High in the Hindu Kush
Afghanistan lacks access to oceans and seas, a great disadvantage economically but a significant geopolitical advantage. Mountains and deserts form natural barriers to invasion, with some districts impregnable by land, including locales in the treacherously steep Hindu Kush range. (The name “Hindu Kush” refers to an incident centuries ago when Hindus, attempting to scale these challenging peaks, failed and lost their lives.) Further east from the site of this photograph, in Nuristan, ancient cultures, including descendants of Greeks from the time of Alexander of Macedonia, survived in isolated settings.
Market Day in a Town North of Kabul
The phenomenon of “market day” must date to ancient times, as these days were essential for farmers and craftsmen who needed to sell their products and purchase staples for family use. I always enjoyed market-day experiences and occasionally bought rugs, with little or no bargaining, from families who produced them.
Rural Farmers, Eastern Afghanistan (1974)
Riding a bus eastward from Herat to Kandahar, we stopped briefly at a small farm where several men were sifting grain. Note that the only factory-made item in this setting, a metal barrel, appears near hand-woven bins, used to store wheat.
An Afghan Shepherd and his Flock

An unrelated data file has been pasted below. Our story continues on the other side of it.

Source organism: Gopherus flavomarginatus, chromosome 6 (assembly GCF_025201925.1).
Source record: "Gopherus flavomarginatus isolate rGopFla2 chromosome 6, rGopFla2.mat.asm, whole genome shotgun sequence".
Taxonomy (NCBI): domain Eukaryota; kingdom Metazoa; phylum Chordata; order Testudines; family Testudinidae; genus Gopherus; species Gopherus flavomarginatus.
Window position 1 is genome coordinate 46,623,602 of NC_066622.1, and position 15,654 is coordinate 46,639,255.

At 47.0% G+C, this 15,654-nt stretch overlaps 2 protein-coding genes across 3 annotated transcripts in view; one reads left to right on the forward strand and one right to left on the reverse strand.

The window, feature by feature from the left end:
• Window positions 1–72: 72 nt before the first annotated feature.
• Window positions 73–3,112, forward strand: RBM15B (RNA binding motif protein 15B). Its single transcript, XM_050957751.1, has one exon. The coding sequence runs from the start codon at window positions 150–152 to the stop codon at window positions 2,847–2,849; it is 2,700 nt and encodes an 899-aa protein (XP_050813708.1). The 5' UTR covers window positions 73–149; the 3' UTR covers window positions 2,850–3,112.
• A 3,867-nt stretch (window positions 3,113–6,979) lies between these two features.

For thousands of years, sheep have been bred in this region for the renewable “crop” they yield, wool, as well as for their meat. In much of the Middle East and Central Asia, grazing on lands with little vegetation allows rural communities to subsist. Deriving milk products and meat from goats and meat and wool from sheep, they trade some of these products for rice, tea, and other necessities.
Another Shepherd, Tending a Large Flock
An Afghan Nomadic Woman and Her Daughter (1977)
This woman and her daughter pitched their tent close to the camel bazaar on the outskirts of Kabul. The daughter stood at a safe distance as her mother twirled a ball of goat-hair yarn in a circle, applying “over-spin” to tighten threads for tenting material. I later watched the daughter gathering animal dung, used as fuel in their tent. For over a thousand years, little has changed in such corners of tribal Afghan culture.